The Piedmont region is graced with many exceptional wines. Although most are labeled by grape variety, Barolo and Barbaresco merit names by the areas that produce them. Nebbiolo is the grape of each of these renowned areas. DOCG requirements are that to be labeled Barolo or Barbaresco, the wine must be 100 percent Nebbiolo. In the mid-19th century, the process for creating the Barolo wine was studied and perfected. The body and complexity of this dry red wine soon became a favorite among the nobility of Torino and the ruling House of Savoy, giving rise to the popular description of Barolo as “The Wine of Kings, The King of Wines.”
As the art of wine making advanced through the 20th century, Barolo has continued to evolve to its present status, placing it among the most elite of wines. It is no surprise that it continues to receive significant acclaim throughout the world. It all starts with the grapes. The Nebbiolo grape clusters are a deep waxy greyish blue color and have a rather thin skin. Although it is one of the first varietals to have its buds emerge in March, it is the last grape to be picked, with harvest generally taking place in October. Barolo wine has always required time to mellow. In the 19th century, that meant about 10 years. Refinement to the process today has dropped the time in the wooden casks considerably, but Barolo will never be a wine that can be savored young. Its character has been likened to the development of a personality, just as in people. The wine grows more complex over time and reveals a bit more with age. It is said that every time you open a bottle of Barolo, it gives off unique emotions and sensations. Rich and full-bodied, with a strong presence of acidity and tannins, rose flower and dried herbs are aromas frequently associated with this wine. According to DOCG regulations, the wines must be aged for at least two years in oak and one year in bottle, with five years of age (three in oak) required for Riserva labeling.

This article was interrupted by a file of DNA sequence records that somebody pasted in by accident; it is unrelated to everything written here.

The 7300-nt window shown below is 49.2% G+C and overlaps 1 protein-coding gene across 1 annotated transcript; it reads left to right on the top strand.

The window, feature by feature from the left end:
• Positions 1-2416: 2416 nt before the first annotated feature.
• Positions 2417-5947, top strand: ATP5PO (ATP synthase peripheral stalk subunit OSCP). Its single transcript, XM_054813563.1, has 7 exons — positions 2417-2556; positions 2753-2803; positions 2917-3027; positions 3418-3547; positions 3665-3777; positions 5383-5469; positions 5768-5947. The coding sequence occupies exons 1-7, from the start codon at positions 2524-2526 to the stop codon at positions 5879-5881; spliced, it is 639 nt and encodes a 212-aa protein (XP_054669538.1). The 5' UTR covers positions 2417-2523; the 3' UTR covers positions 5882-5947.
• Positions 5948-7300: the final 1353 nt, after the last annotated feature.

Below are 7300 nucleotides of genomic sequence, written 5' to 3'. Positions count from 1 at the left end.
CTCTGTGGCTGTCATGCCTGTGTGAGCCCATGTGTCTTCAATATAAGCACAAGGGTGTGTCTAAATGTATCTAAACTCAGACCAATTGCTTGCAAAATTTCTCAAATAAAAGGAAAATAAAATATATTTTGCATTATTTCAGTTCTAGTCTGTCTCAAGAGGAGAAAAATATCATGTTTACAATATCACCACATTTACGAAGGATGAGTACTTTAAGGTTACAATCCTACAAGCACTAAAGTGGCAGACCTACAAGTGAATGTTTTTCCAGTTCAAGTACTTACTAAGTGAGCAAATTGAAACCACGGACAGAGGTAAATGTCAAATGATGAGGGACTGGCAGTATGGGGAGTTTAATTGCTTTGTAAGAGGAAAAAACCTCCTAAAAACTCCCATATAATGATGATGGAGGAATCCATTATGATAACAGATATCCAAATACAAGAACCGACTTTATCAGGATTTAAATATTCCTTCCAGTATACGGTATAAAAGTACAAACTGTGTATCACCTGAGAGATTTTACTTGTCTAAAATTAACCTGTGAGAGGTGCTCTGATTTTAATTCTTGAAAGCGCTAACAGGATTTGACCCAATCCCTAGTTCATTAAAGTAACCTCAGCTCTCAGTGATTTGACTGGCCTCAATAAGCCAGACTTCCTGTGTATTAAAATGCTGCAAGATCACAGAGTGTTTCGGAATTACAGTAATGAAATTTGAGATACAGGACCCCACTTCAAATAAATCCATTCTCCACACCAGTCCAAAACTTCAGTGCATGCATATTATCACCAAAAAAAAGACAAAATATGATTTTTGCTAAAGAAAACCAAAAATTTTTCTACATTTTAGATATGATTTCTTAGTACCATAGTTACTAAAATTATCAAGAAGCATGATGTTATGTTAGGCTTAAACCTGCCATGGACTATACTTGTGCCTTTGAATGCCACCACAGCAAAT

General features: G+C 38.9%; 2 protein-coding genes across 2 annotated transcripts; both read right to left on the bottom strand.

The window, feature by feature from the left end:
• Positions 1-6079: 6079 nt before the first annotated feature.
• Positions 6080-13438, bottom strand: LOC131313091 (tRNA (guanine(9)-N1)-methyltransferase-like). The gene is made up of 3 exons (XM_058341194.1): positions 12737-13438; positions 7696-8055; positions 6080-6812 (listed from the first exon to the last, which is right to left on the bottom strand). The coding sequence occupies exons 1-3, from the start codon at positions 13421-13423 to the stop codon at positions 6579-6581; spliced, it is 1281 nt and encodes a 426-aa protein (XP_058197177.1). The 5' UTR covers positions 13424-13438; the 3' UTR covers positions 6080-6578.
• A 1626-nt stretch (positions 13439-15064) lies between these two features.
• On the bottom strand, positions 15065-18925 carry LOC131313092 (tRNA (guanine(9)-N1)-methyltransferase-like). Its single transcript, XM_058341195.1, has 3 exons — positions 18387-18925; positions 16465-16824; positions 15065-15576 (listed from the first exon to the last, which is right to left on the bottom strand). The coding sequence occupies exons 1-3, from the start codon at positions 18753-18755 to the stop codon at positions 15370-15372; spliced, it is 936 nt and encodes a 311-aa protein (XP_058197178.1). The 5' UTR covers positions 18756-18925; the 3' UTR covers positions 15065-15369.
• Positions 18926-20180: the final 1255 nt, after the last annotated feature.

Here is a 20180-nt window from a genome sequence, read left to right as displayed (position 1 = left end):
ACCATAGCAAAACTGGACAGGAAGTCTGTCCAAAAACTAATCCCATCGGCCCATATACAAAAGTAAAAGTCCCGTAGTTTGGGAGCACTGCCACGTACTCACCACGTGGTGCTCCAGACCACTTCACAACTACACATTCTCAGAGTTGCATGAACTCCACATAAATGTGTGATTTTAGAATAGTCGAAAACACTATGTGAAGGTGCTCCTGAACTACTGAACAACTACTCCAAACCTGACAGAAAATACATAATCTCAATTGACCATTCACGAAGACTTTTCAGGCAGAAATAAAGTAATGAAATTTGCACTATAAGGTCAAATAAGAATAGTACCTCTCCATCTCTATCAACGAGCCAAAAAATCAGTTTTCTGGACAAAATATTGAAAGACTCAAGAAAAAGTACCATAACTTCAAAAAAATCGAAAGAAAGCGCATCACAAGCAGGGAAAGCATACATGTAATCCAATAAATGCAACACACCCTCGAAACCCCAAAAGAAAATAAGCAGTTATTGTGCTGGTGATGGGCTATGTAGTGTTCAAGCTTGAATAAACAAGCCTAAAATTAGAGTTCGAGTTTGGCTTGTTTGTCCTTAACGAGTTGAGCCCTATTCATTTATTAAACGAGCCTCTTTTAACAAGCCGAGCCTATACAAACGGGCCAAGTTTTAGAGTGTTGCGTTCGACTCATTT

The area that produces Barolo, the Langhe, can be divided into two areas. There is the Serralunga Valley in the eastern portion which encompass Castiglione Falletto, Monforte d’Alba and Serralunga d’Alba. The other area is the Central Valley, which covers Barolo and La Morra. Although there are small microclimate differences, the real division lies in the soil composition. The soils of Serralunga have a sandy loam, providing not only excellent drainage, but are ideal for the roots of the grape vines. This soil produces more intense wines. In turn, these demand a longer aging period than the Central Valley Barolos, which are known for a softer, fruitier character.
With its grand title of the ‘King of Wine,’ Barolo is often set aside for special occasions. Pairing should be carefully considered. Robust meat dishes as well as dried meats and hard cheeses are often selected. Barolo is especially delightful with truffles.
The wines of Barolo are structured and firm, refined, elegant and elite. While some Riservas are quite costly, wines from Barolo are worth every penny. Discovering all that Barolo has to offer is like a headfirst dive into the culture of Piedmont, a journey into the terroir of Italy’s magnificent northwest.